So having the confidence to stay out of serious trouble or serious inconvenience and/or the ability to keep things going (fixed or jury rigged) is valuable for one not worry all the time.
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Old 03-13-2015, 05:08 PM   #6
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Good question! I haven't had to actually worry about it yet, but it's been in the back of my mind lately, and I'll be faced with this question when I start using my new boat. What options are available if I have an un-repairable failure 50+ miles offshore (i.e., outside of my TowBoat US coverage)? Right now, I'm just thinking "Don't go that far out" but I know plenty of other people do it.
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Old 03-13-2015, 05:30 PM   #7
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Good question. You don't mention if you have twin or single engines. I think worrying (continually checking systems, playing out 'what if' scenarios) actually is the key to being safe. I would keep it up. The challenge, imo, is to keep it in proportion and not let it overpower your spirit of adventure.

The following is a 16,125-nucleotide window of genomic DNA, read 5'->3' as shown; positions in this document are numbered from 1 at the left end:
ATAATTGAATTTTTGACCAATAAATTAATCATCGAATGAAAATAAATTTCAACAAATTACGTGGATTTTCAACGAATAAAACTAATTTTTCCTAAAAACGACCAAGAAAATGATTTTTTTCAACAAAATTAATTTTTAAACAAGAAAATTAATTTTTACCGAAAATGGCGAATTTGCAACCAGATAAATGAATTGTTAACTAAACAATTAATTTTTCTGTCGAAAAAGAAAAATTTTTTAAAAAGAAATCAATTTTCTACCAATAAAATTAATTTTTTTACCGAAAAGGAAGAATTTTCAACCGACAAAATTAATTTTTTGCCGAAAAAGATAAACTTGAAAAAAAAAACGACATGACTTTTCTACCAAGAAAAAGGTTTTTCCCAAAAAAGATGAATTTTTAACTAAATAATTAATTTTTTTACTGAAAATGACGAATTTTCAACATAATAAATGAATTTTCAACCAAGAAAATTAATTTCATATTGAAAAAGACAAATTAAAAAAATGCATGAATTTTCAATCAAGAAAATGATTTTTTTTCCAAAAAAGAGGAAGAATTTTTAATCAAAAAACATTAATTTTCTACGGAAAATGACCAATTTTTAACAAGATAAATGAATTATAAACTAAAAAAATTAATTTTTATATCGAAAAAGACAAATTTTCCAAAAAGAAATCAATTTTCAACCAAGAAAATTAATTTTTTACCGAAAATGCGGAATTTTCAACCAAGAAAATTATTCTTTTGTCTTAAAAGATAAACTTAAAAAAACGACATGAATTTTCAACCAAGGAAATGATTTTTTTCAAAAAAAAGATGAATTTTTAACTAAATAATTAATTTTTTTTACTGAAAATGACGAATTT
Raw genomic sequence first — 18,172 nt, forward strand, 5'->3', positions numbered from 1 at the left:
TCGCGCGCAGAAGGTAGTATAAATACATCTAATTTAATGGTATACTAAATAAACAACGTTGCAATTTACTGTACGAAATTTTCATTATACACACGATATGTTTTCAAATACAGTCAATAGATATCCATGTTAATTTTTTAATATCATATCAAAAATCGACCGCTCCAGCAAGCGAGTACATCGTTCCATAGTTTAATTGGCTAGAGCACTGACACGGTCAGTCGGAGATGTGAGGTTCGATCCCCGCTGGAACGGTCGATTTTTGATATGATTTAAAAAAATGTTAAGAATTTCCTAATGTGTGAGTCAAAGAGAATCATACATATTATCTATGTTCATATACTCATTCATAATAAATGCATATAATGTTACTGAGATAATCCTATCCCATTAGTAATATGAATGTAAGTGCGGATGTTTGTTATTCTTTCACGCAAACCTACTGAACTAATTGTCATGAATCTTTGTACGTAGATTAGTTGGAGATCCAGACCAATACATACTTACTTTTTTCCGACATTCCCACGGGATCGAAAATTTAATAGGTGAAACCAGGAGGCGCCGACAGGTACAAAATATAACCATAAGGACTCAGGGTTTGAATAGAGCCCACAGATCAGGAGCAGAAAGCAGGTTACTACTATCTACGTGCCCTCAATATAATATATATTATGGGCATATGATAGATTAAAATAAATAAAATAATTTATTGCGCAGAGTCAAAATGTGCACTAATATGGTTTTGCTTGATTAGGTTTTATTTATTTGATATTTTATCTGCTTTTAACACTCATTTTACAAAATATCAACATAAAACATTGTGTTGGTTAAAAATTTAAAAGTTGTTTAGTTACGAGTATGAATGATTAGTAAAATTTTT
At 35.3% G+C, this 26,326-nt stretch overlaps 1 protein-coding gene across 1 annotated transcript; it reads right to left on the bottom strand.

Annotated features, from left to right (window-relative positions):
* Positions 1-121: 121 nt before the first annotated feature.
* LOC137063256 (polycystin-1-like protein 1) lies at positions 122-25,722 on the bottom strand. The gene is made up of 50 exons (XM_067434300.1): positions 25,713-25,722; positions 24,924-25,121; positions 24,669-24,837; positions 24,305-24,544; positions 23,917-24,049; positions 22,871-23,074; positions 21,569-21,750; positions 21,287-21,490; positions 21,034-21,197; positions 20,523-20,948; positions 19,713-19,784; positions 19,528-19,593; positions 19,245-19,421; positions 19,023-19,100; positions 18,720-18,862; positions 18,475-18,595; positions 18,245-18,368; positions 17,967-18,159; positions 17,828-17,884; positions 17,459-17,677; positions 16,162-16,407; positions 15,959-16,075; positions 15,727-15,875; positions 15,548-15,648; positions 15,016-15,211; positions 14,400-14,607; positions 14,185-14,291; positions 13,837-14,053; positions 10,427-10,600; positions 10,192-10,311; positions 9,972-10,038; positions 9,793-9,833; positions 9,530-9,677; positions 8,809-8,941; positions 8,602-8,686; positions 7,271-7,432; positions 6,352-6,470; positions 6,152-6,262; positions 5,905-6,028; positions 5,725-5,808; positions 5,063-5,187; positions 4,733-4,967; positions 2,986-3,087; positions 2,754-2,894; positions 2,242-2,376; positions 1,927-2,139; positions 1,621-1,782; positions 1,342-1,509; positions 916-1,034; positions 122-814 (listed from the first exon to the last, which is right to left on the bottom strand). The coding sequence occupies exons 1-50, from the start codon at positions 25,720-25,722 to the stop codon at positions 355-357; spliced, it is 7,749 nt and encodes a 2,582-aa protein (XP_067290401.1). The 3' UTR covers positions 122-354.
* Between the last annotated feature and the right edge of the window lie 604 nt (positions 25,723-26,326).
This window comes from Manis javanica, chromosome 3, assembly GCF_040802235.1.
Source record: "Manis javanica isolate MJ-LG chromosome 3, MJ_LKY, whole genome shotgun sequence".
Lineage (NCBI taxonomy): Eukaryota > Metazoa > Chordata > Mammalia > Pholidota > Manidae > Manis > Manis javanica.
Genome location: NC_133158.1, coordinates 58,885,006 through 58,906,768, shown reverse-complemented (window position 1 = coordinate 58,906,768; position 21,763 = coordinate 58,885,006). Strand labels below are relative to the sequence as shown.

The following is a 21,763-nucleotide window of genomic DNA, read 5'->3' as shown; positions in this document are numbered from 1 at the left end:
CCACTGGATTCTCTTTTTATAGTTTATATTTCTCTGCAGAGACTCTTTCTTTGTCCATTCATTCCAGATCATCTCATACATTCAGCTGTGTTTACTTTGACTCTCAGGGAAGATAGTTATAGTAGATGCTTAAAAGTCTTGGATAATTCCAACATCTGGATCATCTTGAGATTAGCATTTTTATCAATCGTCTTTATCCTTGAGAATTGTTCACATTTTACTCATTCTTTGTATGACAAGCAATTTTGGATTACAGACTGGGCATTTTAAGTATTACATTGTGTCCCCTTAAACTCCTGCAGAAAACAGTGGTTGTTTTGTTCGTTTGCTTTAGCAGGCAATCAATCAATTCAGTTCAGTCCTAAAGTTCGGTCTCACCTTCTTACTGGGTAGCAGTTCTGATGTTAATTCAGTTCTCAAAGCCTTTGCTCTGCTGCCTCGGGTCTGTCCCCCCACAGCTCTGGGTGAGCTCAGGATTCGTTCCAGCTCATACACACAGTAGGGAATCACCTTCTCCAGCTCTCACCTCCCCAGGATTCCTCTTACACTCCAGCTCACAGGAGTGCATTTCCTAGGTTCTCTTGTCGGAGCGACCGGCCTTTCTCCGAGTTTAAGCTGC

Twin engines (Cummins QSM 11's, 660 hp, with TwinDisc gears). So, in all probability losing an engine or transmission won't leave me stranded.
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Old 03-13-2015, 05:34 PM   #8
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She is very reliable.
So, when you are way offshore do you worry at all about the possibility of a failure? Even though I haven't had a major failure yet, and even though my engines and transmissions seem to have a great reputation, and even though I maintain per schedule and inspect thoroughly and regularly (I am confident that I will notice the first signs of any problem), I can't help but worry about the possibilities of failure. I believe my fear is irrational and if actual, relevant, statistical data were available to me I might worry a lot less (it is not, hence this thread). I like your response -- what is your secret?